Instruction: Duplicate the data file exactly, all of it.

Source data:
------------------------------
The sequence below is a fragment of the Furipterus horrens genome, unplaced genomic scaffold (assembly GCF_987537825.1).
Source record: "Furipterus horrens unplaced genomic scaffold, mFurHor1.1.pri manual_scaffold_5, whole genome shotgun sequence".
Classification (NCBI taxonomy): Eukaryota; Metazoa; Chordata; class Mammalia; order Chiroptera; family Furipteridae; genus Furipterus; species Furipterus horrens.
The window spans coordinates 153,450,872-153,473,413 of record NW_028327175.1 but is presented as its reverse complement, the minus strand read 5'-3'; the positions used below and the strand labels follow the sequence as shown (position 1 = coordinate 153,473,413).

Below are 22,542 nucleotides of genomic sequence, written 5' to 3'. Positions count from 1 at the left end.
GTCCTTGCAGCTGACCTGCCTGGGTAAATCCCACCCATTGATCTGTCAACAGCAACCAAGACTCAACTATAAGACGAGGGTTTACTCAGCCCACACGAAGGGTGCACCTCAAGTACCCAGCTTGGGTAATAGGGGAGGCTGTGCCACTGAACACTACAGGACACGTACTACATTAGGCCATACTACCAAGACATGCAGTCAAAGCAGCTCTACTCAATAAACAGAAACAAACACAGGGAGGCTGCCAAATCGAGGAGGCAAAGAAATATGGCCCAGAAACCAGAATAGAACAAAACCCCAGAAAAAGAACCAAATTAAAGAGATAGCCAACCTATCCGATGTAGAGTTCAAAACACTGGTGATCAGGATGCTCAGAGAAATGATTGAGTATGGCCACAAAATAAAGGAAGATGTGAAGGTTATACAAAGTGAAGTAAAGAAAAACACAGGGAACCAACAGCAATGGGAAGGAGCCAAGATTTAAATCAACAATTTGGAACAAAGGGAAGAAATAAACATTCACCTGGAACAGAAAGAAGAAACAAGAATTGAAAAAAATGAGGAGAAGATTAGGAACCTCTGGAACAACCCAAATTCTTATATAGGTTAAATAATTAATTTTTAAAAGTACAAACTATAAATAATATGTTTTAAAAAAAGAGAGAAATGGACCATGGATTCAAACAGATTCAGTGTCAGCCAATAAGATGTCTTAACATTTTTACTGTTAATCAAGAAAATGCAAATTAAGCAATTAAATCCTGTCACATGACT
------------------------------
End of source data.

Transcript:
The sequence below is a fragment of the Furipterus horrens genome, unplaced genomic scaffold (assembly GCF_987537825.1).
Source record: "Furipterus horrens unplaced genomic scaffold, mFurHor1.1.pri manual_scaffold_5, whole genome shotgun sequence".
Classification (NCBI taxonomy): Eukaryota; Metazoa; Chordata; class Mammalia; order Chiroptera; family Furipteridae; genus Furipterus; species Furipterus horrens.
The window spans coordinates 153,450,872-153,473,413 of record NW_028327175.1 but is presented as its reverse complement, the minus strand read 5'-3'; the positions used below and the strand labels follow the sequence as shown (position 1 = coordinate 153,473,413).

Below are 22,542 nucleotides of genomic sequence, written 5' to 3'. Positions count from 1 at the left end.
GTCCTTGCAGCTGACCTGCCTGGGTAAATCCCACCCATTGATCTGTCAACAGCAACCAAGACTCAACTATAAGACGAGGGTTTACTCAGCCCACACGAAGGGTGCACCTCAAGTACCCAGCTTGGGTAATAGGGGAGGCTGTGCCACTGAACACTACAGGACACGTACTACATTAGGCCATACTACCAAGACATGCAGTCAAAGCAGCTCTACTCAATAAACAGAAACAAACACAGGGAGGCTGCCAAATCGAGGAGGCAAAGAAATATGGCCCAGAAACCAGAATAGAACAAAACCCCAGAAAAAGAACCAAATTAAAGAGATAGCCAACCTATCCGATGTAGAGTTCAAAACACTGGTGATCAGGATGCTCAGAGAAATGATTGAGTATGGCCACAAAATAAAGGAAGATGTGAAGGTTATACAAAGTGAAGTAAAGAAAAACACAGGGAACCAACAGCAATGGGAAGGAGCCAAGATTTAAATCAACAATTTGGAACAAAGGGAAGAAATAAACATTCACCTGGAACAGAAAGAAGAAACAAGAATTGAAAAAAATGAGGAGAAGATTAGGAACCTCTGGAACAACCCAAATTCTTATATAGGTTAAATAATTAATTTTTAAAAGTACAAACTATAAATAATATGTTTTAAAAAAAGAGAGAAATGGACCATGGATTCAAACAGATTCAGTGTCAGCCAATAAGATGTCTTAACATTTTTACTGTTAATCAAGAAAATGCAAATTAAGCAATTAAATCCTGTCACATGACT